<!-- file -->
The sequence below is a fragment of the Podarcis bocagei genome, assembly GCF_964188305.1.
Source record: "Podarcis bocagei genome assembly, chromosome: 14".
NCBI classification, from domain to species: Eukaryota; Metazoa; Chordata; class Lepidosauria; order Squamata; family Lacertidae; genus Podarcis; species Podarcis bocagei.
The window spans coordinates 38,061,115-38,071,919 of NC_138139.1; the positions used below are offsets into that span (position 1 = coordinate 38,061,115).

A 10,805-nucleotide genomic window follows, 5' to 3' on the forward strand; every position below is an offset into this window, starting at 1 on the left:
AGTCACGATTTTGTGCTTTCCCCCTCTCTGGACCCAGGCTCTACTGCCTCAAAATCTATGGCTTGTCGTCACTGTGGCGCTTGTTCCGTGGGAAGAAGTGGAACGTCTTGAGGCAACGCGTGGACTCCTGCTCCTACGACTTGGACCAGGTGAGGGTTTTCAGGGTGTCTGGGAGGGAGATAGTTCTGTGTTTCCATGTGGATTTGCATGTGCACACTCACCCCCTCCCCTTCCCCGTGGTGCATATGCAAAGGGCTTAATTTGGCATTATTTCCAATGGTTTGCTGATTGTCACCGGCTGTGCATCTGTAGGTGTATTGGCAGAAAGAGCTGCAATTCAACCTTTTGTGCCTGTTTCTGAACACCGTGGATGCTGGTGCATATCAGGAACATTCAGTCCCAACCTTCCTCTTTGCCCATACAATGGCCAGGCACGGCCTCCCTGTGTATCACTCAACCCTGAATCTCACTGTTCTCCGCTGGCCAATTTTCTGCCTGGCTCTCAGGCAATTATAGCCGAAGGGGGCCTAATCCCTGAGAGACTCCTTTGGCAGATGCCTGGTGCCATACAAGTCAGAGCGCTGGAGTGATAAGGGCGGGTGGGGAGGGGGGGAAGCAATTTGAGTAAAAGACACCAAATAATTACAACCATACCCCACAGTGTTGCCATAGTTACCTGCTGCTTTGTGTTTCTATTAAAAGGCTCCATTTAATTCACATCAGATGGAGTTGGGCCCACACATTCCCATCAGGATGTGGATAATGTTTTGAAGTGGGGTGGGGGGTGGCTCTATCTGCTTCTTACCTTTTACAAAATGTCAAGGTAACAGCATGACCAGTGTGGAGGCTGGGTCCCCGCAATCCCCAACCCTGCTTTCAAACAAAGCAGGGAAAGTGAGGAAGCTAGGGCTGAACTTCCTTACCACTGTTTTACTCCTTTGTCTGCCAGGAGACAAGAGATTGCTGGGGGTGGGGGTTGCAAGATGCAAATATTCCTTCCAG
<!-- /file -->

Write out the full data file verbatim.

The sequence below is a fragment of the Podarcis bocagei genome, assembly GCF_964188305.1.
Source record: "Podarcis bocagei genome assembly, chromosome: 14".
NCBI classification, from domain to species: Eukaryota; Metazoa; Chordata; class Lepidosauria; order Squamata; family Lacertidae; genus Podarcis; species Podarcis bocagei.
The window spans coordinates 38,061,115-38,071,919 of NC_138139.1; the positions used below are offsets into that span (position 1 = coordinate 38,061,115).

A 10,805-nucleotide genomic window follows, 5' to 3' on the forward strand; every position below is an offset into this window, starting at 1 on the left:
AGTCACGATTTTGTGCTTTCCCCCTCTCTGGACCCAGGCTCTACTGCCTCAAAATCTATGGCTTGTCGTCACTGTGGCGCTTGTTCCGTGGGAAGAAGTGGAACGTCTTGAGGCAACGCGTGGACTCCTGCTCCTACGACTTGGACCAGGTGAGGGTTTTCAGGGTGTCTGGGAGGGAGATAGTTCTGTGTTTCCATGTGGATTTGCATGTGCACACTCACCCCCTCCCCTTCCCCGTGGTGCATATGCAAAGGGCTTAATTTGGCATTATTTCCAATGGTTTGCTGATTGTCACCGGCTGTGCATCTGTAGGTGTATTGGCAGAAAGAGCTGCAATTCAACCTTTTGTGCCTGTTTCTGAACACCGTGGATGCTGGTGCATATCAGGAACATTCAGTCCCAACCTTCCTCTTTGCCCATACAATGGCCAGGCACGGCCTCCCTGTGTATCACTCAACCCTGAATCTCACTGTTCTCCGCTGGCCAATTTTCTGCCTGGCTCTCAGGCAATTATAGCCGAAGGGGGCCTAATCCCTGAGAGACTCCTTTGGCAGATGCCTGGTGCCATACAAGTCAGAGCGCTGGAGTGATAAGGGCGGGTGGGGAGGGGGGGAAGCAATTTGAGTAAAAGACACCAAATAATTACAACCATACCCCACAGTGTTGCCATAGTTACCTGCTGCTTTGTGTTTCTATTAAAAGGCTCCATTTAATTCACATCAGATGGAGTTGGGCCCACACATTCCCATCAGGATGTGGATAATGTTTTGAAGTGGGGTGGGGGGTGGCTCTATCTGCTTCTTACCTTTTACAAAATGTCAAGGTAACAGCATGACCAGTGTGGAGGCTGGGTCCCCGCAATCCCCAACCCTGCTTTCAAACAAAGCAGGGAAAGTGAGGAAGCTAGGGCTGAACTTCCTTACCACTGTTTTACTCCTTTGTCTGCCAGGAGACAAGAGATTGCTGGGGGTGGGGGTTGCAAGATGCAAATATTCCTTCCAG